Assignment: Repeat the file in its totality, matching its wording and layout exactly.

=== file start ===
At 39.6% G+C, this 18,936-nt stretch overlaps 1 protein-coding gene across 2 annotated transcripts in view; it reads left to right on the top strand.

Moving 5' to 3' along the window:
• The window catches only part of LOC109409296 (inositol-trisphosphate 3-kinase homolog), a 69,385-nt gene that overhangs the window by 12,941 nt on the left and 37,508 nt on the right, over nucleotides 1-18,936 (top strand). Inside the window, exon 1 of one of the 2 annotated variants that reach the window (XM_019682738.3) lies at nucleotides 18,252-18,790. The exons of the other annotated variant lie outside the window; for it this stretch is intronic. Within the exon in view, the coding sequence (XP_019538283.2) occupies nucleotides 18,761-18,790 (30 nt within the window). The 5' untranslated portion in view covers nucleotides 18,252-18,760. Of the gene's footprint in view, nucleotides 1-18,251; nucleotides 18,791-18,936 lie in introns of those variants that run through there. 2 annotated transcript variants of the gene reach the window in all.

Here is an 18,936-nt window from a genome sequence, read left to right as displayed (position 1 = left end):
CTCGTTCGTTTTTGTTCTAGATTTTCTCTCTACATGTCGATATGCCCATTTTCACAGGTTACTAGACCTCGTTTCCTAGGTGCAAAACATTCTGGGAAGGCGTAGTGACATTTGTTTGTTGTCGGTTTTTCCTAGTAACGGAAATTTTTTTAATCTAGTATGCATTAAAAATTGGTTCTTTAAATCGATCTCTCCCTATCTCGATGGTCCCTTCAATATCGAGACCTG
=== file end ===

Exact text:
At 39.6% G+C, this 18,936-nt stretch overlaps 1 protein-coding gene across 2 annotated transcripts in view; it reads left to right on the top strand.

Moving 5' to 3' along the window:
• The window catches only part of LOC109409296 (inositol-trisphosphate 3-kinase homolog), a 69,385-nt gene that overhangs the window by 12,941 nt on the left and 37,508 nt on the right, over nucleotides 1-18,936 (top strand). Inside the window, exon 1 of one of the 2 annotated variants that reach the window (XM_019682738.3) lies at nucleotides 18,252-18,790. The exons of the other annotated variant lie outside the window; for it this stretch is intronic. Within the exon in view, the coding sequence (XP_019538283.2) occupies nucleotides 18,761-18,790 (30 nt within the window). The 5' untranslated portion in view covers nucleotides 18,252-18,760. Of the gene's footprint in view, nucleotides 1-18,251; nucleotides 18,791-18,936 lie in introns of those variants that run through there. 2 annotated transcript variants of the gene reach the window in all.

Here is an 18,936-nt window from a genome sequence, read left to right as displayed (position 1 = left end):
CTCGTTCGTTTTTGTTCTAGATTTTCTCTCTACATGTCGATATGCCCATTTTCACAGGTTACTAGACCTCGTTTCCTAGGTGCAAAACATTCTGGGAAGGCGTAGTGACATTTGTTTGTTGTCGGTTTTTCCTAGTAACGGAAATTTTTTTAATCTAGTATGCATTAAAAATTGGTTCTTTAAATCGATCTCTCCCTATCTCGATGGTCCCTTCAATATCGAGACCTG